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Reconciling With Cancel Culture

Reconciling With Cancel Culture

You said something you didn’t mean. We’ve all done it. So we apologize to our offended friend or relative, we vow to never say something like that again and we move on. It was a mistake and your loved one forgives you.

Why isn’t it that simple in the realm of social media? It seems a person says something they shouldn’t and then all of a sudden there is a rush to “cancel” them. Maybe the social media culprit apologized for their offensive post or tweet, but to no avail. All that did was fuel the fire.

We all know of examples of this in the mainstream media. There are now far too many to count. Cancel culture is sustained by social media, which is actually impersonal and not very “social” at all. When apologizing on social media, it is to a mob. There is no person to accept the apology.

We can all attest to hearing something a person has said or done, and we think, “Serves her right!” or “He deserved it!”

There are indeed times when something is so offensive that the wrongdoer deserves some kind of retribution. But the question remains — does the crime fit the “cancel culture” punishment? Does ruining a person’s career and reputation make it right? Is cancelling a human being a Christian way of handling a situation? Is there no room for redemption or reconciliation?

Forgiveness is a Christian essential

Christopher Tollefsen, respected professor and chair of the Department of Philosophy at the University of South Carolina, said if our culture forgets how to forgive, it will seek apology “only as a form of self-abasement. Then social relations become primarily a matter of power.” “It is hard enough not to see current political contestation as a power struggle; why should we want all our social relationships to be like that?”

He went on to say that losing the ability to forgive means we lose an essential way of being Christian.

“We also lose an essential way of evangelizing. Christians who act as Christ wishes and as Christ himself acted, even on the cross, are a witness to the centrality of Christ in our lives, and the good fruit that comes from being Christ-like. We need to see that a person being cancelled is dehumanizing and unchristian-like. We should have no part in a culture that cancels.”

Tollefsen added that there will always be times when people make mistakes and that it is appropriate to apologize when a joke was taken out of context or when there was a moral lapse of judgement. However, some victims of cancellation are guilty of no wrongdoing and, according to Tollefsen, should not apologize.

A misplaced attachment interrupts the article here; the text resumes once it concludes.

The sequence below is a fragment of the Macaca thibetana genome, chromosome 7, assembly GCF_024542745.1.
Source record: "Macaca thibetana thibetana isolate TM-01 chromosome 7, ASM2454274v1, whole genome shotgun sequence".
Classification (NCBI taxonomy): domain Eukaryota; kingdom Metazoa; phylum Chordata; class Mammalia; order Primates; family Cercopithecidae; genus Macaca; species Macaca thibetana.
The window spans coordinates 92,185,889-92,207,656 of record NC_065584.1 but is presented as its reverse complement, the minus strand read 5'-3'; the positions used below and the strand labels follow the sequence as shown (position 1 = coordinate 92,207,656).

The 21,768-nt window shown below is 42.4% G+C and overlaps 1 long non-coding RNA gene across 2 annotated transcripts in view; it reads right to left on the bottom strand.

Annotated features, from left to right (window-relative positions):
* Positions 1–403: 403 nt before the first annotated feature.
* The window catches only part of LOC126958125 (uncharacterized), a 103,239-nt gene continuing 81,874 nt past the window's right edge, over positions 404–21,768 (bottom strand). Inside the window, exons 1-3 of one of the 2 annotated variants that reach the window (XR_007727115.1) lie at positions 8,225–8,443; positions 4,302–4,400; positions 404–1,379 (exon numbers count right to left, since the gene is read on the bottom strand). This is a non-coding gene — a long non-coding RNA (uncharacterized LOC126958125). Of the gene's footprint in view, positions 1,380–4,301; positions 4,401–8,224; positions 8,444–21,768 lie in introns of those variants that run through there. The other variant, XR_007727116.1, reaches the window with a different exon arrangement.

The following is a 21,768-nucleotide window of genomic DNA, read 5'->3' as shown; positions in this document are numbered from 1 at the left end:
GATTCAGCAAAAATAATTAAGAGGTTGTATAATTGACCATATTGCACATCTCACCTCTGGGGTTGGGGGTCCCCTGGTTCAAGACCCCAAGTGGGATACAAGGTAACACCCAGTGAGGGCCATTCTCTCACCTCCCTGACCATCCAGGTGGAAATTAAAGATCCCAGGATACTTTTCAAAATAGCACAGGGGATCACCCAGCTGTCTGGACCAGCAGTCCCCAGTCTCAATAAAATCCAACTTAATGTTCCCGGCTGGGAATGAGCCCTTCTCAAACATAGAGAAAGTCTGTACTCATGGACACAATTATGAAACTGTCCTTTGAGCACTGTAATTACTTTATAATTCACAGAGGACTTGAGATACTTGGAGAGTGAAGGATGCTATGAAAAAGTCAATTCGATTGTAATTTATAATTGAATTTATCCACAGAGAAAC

“In those circumstances,” he explained, “an apology feeds the perception that some important topics are now ‘off limits’ for discussion.”

Our human dignity

When it comes to cancel culture, Father Jay Scott Newman, pastor of St. Mary Church in Greenville, said that all people inherited flaws.

“Christians know that every human person who ever lived — except the Savior and his holy mother,” — “inherited a flaw in human nature that came from the original act of rebellion against God’s eternal plan for human life,” he said. “So we are never surprised when people behave badly, believe falsehoods or fail to live according to their own ideals.”

Father Newman said that even people who are still ensnared in sin retain their human dignity because we are all created in the likeness of God.

“When we reject hateful thoughts, words or deeds, we never reject the person from whom they came,” he said. “That is why a person should never be ‘canceled,’ and if we disagree passionately with something believed or promoted by others, we must continue to extend respect to those with whom we disagree.”

Probably the most famous victim of cancel culture was Jesus himself. As a victim of mob cancellation, despite his sinlessness, he still offered forgiveness and mercy from the cross.

“The ‘cancel culture’ which now dominates so much of public life may be fueled by the zeal to create a more just society, but justice cannot be advanced by injustice,” Father Newman said. “Depriving people of their jobs, their reputations and their dignity because they may hold unfashionable opinions is certainly an injustice. Freedom of thought, freedom of speech, mutual respect, toleration of differences and civil engagement of disagreements are all essential to the common good in every society, and Christians should promote those values in the public square, in part by refusing to ‘cancel’ those with whom we may disagree.”

And what about us?

For those who act unjustly, or refuse to acknowledge wrongdoing, our response to them matters, because the chance for redemption matters to each person. How we choose to respond to those with whom we disagree, despite who is in the wrong, is where our Christian identity must shine through.

There’s nothing Christ-like or Christian about cancel culture.

Theresa Stratford is a freelance writer for The Miscellany. She lives in Charleston with her husband and three children and attends Blessed Sacrament Church. Email her at